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While the world’s developing countries have typically contributed the least to our changing climate, they are already among the most severely affected by its impacts. This presents a global challenge. Significant funding has now been allocated to support developing countries’ ability to effectively tackle climate change. However, their capacity to strategically deploy these funds is a challenge. How well this is delivered will determine the long term prosperity and well-being of developing countries. Risks if development support isn’t strategically planned: 1) Climate projects are often ad hoc, reacting to most urgent needs or based on areas of existing capabilities without reference to long term, strategic climate mitigation and adaptation planning. This risks pursuing projects that are incompatible with longer term mitigation and SDG goals; 2) An ad hoc approach also risks that funding cannot be allocated quickly enough to maximise its potential impact and unlock additional funding.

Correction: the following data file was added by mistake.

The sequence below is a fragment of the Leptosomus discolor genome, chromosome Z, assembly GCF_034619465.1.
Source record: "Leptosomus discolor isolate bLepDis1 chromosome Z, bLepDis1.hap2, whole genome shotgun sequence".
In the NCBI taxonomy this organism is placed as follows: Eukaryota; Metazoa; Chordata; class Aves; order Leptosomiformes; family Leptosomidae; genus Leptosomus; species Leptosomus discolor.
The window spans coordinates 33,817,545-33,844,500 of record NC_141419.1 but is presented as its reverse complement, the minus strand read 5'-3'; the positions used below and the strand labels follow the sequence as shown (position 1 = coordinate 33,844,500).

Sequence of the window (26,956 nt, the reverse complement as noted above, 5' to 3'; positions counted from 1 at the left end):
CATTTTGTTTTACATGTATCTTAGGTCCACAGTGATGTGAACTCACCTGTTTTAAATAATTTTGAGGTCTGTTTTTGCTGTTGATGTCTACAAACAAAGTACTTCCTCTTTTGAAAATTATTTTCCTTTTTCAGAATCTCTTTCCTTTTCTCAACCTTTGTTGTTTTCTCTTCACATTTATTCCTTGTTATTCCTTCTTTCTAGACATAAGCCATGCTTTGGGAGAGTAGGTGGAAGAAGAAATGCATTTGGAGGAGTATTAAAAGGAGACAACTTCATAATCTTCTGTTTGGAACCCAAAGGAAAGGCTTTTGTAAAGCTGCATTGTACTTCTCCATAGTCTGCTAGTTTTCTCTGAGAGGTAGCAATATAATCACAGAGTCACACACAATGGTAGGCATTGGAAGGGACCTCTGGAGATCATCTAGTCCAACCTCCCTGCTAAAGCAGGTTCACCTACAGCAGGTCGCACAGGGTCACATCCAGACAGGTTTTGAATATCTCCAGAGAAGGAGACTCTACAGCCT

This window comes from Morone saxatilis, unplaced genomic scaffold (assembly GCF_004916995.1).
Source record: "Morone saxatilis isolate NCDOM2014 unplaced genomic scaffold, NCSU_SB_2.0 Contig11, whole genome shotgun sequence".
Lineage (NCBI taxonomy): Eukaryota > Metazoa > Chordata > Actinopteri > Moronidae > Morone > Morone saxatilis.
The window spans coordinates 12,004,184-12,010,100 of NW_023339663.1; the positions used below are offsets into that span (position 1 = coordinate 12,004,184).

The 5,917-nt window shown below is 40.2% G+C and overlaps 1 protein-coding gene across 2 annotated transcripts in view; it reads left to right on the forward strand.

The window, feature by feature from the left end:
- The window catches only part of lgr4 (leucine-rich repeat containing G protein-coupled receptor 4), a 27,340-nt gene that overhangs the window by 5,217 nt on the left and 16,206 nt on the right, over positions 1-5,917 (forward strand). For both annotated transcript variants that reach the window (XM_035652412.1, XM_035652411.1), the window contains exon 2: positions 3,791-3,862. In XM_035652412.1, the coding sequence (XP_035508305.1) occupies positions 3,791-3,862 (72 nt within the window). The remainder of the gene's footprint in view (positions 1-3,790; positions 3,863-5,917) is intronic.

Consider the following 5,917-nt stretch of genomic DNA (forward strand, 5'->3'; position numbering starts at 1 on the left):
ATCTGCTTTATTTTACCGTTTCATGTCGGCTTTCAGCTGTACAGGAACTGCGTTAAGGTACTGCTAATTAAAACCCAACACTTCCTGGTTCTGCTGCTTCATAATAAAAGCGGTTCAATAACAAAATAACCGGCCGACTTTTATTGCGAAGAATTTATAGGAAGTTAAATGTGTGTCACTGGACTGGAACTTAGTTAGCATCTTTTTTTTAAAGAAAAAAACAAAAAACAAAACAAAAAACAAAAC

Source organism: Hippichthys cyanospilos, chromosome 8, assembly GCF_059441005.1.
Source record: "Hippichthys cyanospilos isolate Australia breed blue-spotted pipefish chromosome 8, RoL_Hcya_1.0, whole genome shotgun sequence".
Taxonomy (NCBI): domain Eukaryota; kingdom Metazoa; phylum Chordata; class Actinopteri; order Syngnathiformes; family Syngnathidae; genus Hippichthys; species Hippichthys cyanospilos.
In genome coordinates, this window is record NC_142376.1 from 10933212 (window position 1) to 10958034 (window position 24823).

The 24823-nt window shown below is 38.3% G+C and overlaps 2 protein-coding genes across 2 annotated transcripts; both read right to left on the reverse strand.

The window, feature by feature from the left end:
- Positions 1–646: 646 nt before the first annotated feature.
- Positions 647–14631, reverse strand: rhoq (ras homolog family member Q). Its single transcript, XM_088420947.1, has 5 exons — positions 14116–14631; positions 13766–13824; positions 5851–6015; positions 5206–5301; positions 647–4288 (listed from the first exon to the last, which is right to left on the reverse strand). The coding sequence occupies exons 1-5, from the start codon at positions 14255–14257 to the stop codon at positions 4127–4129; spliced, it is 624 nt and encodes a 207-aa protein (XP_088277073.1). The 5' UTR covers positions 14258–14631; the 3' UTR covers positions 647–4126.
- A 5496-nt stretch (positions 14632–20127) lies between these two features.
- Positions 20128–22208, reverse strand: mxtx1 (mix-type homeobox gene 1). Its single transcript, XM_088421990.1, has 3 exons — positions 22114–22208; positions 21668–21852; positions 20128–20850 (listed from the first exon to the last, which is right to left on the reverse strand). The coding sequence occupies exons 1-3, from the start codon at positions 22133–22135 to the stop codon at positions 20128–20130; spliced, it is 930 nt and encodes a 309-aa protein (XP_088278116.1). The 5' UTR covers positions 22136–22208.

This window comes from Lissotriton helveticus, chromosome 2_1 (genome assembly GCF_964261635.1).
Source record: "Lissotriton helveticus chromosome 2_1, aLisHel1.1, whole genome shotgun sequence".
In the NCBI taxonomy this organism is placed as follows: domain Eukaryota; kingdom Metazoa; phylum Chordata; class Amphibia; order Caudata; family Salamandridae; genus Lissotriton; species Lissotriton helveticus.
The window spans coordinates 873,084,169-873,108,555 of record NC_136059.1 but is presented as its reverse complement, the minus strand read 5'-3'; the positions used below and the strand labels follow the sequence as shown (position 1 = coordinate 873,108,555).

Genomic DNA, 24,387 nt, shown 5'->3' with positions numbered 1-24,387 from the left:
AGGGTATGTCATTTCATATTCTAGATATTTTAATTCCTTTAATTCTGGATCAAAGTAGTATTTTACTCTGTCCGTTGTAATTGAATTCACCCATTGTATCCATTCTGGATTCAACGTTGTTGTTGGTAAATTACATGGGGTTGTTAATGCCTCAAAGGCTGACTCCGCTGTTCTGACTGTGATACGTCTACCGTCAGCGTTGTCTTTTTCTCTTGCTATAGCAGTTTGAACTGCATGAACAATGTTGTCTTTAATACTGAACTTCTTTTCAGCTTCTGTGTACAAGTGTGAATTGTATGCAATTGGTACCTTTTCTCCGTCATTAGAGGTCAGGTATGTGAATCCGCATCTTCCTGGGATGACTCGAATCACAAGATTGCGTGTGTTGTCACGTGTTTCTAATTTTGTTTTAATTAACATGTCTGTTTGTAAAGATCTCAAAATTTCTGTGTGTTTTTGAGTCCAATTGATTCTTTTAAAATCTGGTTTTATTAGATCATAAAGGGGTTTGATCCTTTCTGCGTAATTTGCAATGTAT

Pathways to Prosperity (PTP) seeks to support capacity building in up to 10 developing countries across the Southeast Asia and Pacific Islands region, delivered through a partnership approach. The program challenges the current development paradigm by demonstrating that rapid development can be achieved without significantly increasing emissions, and that this decoupling gives developing countries the best chance to achieve prosperity in a rapidly decarbonising world. For developing countries, the PTP approach offers much more than strategies for a prosperous, low emissions future: It supports the design and implementation of pathways aligned to many Sustainable Development Goals - pathways that improve energy affordability and independence, deliver cleaner air and improved health outcomes, grow jobs, reduce poverty, improve climate resilience and ensure today’s investments don’t risk future economic disadvantage. By helping to avoid projected significant growth in the emissions of developing countries, the program can also help delay use of the remaining carbon budget, contributing time to the active global effort to solve the climate crisis.